There has been a lot of criticism as to how the Obama administration has handled the Libyan crisis, amidst a wider debate on the Arab Spring and U.S. policy. Most of the critics point to indecisiveness, unwillingness to lead and lack of clarity in defining the objectives for the United States or the international community. Rightly, these critics argue that neither the UN, nor the European Union, nor the Arab League have the cohesion, unity of purpose and, in particular, the military capacity to lead the international community. President Obama should have defined clear objectives from the start, put the United States in a political and military leadership position, and should now be leading the international effort in Libya and the entire region, it is argued…
I beg to differ. There was and still is indeed a clear humanitarian and political need to intervene in Libya to protect the lives of thousands if not tens of thousands of civilians. There could have been a blood bath. The fact that the international community cannot necessarily intervene everywhere there is such a danger, does not mean that it should not intervene when it can – when very broad support can be mobilized, when if at all possible legitimacy can clearly be based on a UNSC resolution, and when it is militarily possible to intervene. The Obama administration not only lent its support to the no-fly zone, but through skillful and, in fact, decisive diplomacy at the UN, was critical in securing the crucial UNSC resolution. Few did believe in early March that such a resolution would not be vetoed. Few believed that it would pass without any negative vote. And yet it did. Ambassador Susan Rice and the State department team deserve a lot of credit for that.
It is one thing to argue for a humanitarian intervention days before what could have become a huge human tragedy. It is another thing altogether to think that the United States, or for that matter anybody else, can or should attempt to micromanage change in Libya or more widely in the Arab world.
The future of the Arab countries depends to an overwhelming degree on internal dynamics. It is up to them, not outsiders, to formulate objectives and to determine their future. Granted, it is going to be very difficult. Arab political and social development faces many obstacles, not least some of the vested interests still in place. At the same time it is clear that despite huge commitments of U.S. resources, the futures of Iraq and Afghanistan are still uncertain. How can it be argued, therefore, that the United States could successfully intervene and try to steer the internal political developments in a third, and perhaps fourth or fifth country in the region? Neither the United States nor anyone else can do that from the outside. Progressive and democratic internal developments can be supported, if they take place, through favorable trade agreements; international financial institutions can be mobilized and private investment can be encouraged through risk mitigation initiatives. The United States can work with the EU and regional actors, including the GCC countries and Turkey to promote greater economic and financial cooperation. A large number of scholarships could be given to Arab students, and the philanthropic community could be enlisted in that effort. Mediation and internal peace building can be supported under UN or regional auspices. But to think that anybody can steer or impose a particular political development from abroad is pure hubris.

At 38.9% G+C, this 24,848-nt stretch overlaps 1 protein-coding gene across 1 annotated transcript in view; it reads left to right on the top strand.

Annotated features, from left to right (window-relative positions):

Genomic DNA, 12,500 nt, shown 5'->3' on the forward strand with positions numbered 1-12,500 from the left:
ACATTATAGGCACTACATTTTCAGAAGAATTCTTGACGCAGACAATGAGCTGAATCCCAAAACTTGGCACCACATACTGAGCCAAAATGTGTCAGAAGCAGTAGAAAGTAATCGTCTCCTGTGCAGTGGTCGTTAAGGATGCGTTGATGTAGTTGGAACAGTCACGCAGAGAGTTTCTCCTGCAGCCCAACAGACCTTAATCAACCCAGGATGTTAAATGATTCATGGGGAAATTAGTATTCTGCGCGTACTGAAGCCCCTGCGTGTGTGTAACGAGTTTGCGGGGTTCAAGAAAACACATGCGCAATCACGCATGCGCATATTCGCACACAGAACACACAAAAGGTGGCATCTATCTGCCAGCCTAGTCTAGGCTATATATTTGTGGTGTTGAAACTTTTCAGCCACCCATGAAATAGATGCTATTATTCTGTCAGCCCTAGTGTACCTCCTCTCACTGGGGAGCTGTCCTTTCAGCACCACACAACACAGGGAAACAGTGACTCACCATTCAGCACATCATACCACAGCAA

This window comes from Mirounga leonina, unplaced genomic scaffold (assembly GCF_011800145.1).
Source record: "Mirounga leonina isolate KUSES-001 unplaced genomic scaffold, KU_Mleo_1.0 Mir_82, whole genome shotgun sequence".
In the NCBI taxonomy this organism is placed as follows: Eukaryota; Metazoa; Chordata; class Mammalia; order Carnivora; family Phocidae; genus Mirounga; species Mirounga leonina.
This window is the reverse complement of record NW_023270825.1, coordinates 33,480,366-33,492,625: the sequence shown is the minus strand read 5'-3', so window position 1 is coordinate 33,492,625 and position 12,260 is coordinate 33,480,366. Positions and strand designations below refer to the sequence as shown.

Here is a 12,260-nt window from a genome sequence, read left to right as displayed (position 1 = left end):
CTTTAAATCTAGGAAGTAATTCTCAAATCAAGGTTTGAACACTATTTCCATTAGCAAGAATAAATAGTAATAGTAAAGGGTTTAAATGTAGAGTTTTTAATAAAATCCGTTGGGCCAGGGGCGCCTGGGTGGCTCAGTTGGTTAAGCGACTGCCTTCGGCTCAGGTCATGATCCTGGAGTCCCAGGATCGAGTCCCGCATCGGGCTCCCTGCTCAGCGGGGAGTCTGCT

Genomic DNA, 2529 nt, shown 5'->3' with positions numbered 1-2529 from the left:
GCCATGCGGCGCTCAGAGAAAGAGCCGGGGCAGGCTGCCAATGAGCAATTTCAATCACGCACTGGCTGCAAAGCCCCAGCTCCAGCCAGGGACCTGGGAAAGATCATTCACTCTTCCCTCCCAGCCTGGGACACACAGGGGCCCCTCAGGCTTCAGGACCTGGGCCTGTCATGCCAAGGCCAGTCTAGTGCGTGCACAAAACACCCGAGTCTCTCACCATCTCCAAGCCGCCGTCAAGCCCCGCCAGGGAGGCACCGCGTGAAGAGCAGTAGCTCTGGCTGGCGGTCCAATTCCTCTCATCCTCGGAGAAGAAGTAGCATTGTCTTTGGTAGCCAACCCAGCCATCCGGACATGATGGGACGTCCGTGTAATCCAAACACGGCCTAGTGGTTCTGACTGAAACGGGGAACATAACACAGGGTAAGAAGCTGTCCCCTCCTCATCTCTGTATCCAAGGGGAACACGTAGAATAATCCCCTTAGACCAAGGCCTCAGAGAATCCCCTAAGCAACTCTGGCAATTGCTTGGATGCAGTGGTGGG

The Egyptian and Tunisian people are proud that they were able to overthrow their archaic governments peacefully and by themselves. The armies of these two countries were wise to let it happen. They and others who may follow their example should get maximum economic support from the international community. Their success will inspire others. Elsewhere, however, change may take much longer. Huge economic and social policy reforms will be required. Too much outside intervention, let alone military actions left and right, will be counterproductive and could make the United States responsible for lack of progress and economic hardship in the eyes of the population.
In the long run, a U.S. policy that is willing to intervene to prevent a humanitarian disaster, but that is otherwise aware of the limits of what can be achieved from abroad, that is ready to work with broad coalitions, that accepts the imperfect and yet crucial legitimizing role of the UN, and that is both realistic and decisive in terms of economic support, can earn the government and the people of the United States respect, lasting influence and the friendship of the new generations.